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Phase, Frequency and Negative Frequency in Complex Sinusoids
October 19, 2021

Table of Contents

Introduction

A prior post described how sinusoids came to be used in DSP and RF due to physical properties of the universe. A follow up gave some mathematical rules about complex sinusoids on how sine, cosine and e^{j\phi} all related to one another in terms of Euler’s triangle. This blog will continue by including time in complex sinusoids, describe how phase and frequency relate to one another, how a negative frequency arises and demonstrates the concepts using the unit circle. It may be useful to review some complex math before jumping into this post.

Additional blog posts on complex numbers:

Instantaneous Phase

Euler’s formula

(1)   \begin{equation*}e^{j \phi} = cos(\phi) + j \cdot sin (\phi)\end{equation*}

is used to describe the position of a vector on the unit circle in the complex plane as shown in Figure 1.

Figure 1: Sine and cosine refer to the opposite and adjacent lengths of a triangle with angle phi. Euler's formula is used to relate the sine and cosine within a triangle.
Figure 1: Euler's formula relates sine and cosine in the complex plane and their relative position on the unit circle.

Similarly Euler’s formula can be given as

(2)   \begin{equation*}e^{j \omega n} = \text{cos}(\omega n) + j\cdot \text{sin}(\omega n)\end{equation*}

which describes a complex sinusoid rotating around the unit circle with time n. An example of a complex sinusoid e^{j 2\pi n/8} is given in Figure 2. The complex sinusoid can be created in Python by

import numpy as np
n = np.arange(0,8)
complexSinusoid = np.exp(2j*np.pi*n/8)

Figure 2: The complex sinusoid e(j2 pi n/8) for n = 0, 1, 2, ..., 7.
Figure 2: The complex sinusoid e(j2 pi n/8) for n = 0, 1, 2, ..., 7.

The instantaneous phase of a complex sinusoid is the angle from 0 radians in the complex plane at some time n. For

(3)   \begin{equation*}x[n] = e^{j\omega n}\end{equation*}

the instantaneous phase is given by

(4)   \begin{equation*}\sphericalangle{x[n]} = \sphericalangle{e^{j\omega n}} = \omega n.\end{equation*}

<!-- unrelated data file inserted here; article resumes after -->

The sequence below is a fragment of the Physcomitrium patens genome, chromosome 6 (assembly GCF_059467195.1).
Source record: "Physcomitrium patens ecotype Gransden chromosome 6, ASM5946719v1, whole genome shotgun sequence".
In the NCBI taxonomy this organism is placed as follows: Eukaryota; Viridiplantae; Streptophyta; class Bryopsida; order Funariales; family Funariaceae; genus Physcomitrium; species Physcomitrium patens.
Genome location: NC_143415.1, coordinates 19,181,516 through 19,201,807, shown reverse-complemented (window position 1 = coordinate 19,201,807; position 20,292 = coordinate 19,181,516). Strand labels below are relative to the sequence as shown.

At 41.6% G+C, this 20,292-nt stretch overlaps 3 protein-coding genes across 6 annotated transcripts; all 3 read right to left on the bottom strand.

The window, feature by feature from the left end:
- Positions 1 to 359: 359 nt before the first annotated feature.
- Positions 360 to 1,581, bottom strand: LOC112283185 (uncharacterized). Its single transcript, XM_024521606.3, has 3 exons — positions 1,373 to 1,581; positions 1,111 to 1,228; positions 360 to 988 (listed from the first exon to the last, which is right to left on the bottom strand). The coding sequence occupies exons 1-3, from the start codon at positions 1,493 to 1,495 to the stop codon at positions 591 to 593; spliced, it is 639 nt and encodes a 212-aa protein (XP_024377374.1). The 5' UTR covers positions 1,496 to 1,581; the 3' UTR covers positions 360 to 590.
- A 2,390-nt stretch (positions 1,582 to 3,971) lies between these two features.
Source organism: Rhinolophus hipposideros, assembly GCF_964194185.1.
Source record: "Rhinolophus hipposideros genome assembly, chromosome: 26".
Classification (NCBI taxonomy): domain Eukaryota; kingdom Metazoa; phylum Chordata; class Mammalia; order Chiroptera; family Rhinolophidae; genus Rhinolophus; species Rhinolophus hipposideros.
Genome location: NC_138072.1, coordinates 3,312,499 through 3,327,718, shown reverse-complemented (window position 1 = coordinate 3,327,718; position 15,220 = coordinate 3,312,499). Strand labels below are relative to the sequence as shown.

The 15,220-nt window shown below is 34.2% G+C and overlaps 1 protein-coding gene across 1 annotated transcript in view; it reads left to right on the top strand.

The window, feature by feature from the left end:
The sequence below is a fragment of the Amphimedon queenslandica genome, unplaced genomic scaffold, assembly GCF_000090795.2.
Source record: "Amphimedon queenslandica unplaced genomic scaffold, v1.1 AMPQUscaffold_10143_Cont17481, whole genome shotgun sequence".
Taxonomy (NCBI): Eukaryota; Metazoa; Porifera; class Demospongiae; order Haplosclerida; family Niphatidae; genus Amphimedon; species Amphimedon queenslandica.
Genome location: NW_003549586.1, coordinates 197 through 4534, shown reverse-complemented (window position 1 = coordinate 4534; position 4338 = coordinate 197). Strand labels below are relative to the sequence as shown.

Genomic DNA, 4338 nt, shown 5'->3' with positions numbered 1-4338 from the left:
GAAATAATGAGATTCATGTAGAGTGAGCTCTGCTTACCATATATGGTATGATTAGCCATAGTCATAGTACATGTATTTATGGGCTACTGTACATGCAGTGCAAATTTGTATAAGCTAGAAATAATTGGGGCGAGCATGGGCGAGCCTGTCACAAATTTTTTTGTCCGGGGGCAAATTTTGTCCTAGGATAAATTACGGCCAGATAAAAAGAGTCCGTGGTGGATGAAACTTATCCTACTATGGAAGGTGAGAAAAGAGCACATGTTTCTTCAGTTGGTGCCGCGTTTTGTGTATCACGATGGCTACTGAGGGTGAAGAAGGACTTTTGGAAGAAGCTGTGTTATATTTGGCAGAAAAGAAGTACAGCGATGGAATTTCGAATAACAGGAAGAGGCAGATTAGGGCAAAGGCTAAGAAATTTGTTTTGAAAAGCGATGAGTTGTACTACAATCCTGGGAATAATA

As the complex sinusoid rotates through the unit circle the instantaneous phase will change with time n. From the example in Figure 2 the complex sinusoid is e^{j 2\pi n /8} such that the instantaneous phase is

(5)   \begin{equation*}\sphericalangle{e^{j2\pi n/8}} = 2\pi n/8.\end{equation*}

From (5), the instantaneous phase is

(6)   \begin{equation*}\begin{split}\sphericalangle{x[0]} & = e^{j 0} = 0, \\\sphericalangle{x[1]} & = e^{j 2\pi/8} = 2\pi/8 = pi/4, \\\sphericalangle{x[2]} & = e^{j 4\pi/8} = 4\pi/8 = \pi/2 \\\end{split}\end{equation*}

which can be seen in Figure 2.

Instantaneous Frequency

Where the instantaneous phase is the phase of a complex sinusoid at time n the instantaneous frequency is the velocity at which the complex sinusoid is rotating through the unit circle at time n.

From the example complex sinusoid e^{j 2\pi n/8} in Figure 2 the instantaneous phase moves by 2\pi/8 for each time n. The frequency in this case is therefore 2\pi/8 because it describes the velocity at which the complex sinusoid is rotating through the unit circle.

It can also be stated that the instantaneous frequency is the time-derivative of the instantaneous phase

(7)   \begin{equation*}\begin{split}\frac{d}{dn} \sphericalangle{x[n]} & = \frac{d}{dn} \sphericalangle{e^{j \omega n}} \\& = \frac{d}{dn} \omega n \\& = \omega,\end{split}\end{equation*}

or the instantaneous phase is the integral of the instantaneous frequency

(8)   \begin{equation*}\sphericalangle{x[n]} = \sum_{k=0}^{n-1} \omega = \omega n.\end{equation*}

Figure 3 gives an example of the instantaneous phase for e^{j2\pi n/8}. The unwrapped phase is (8) which has unbounded phase values and the wrapped phase applies the modulo operator to keep all values within [-\pi, \pi]. Note that the instantaneous frequency is the derivative of the unwrapped phase which is 2\pi/8 in this case. The instantaneous phase can be calculated from the sinusoid by

instPhase = np.angle(complexSinusoid)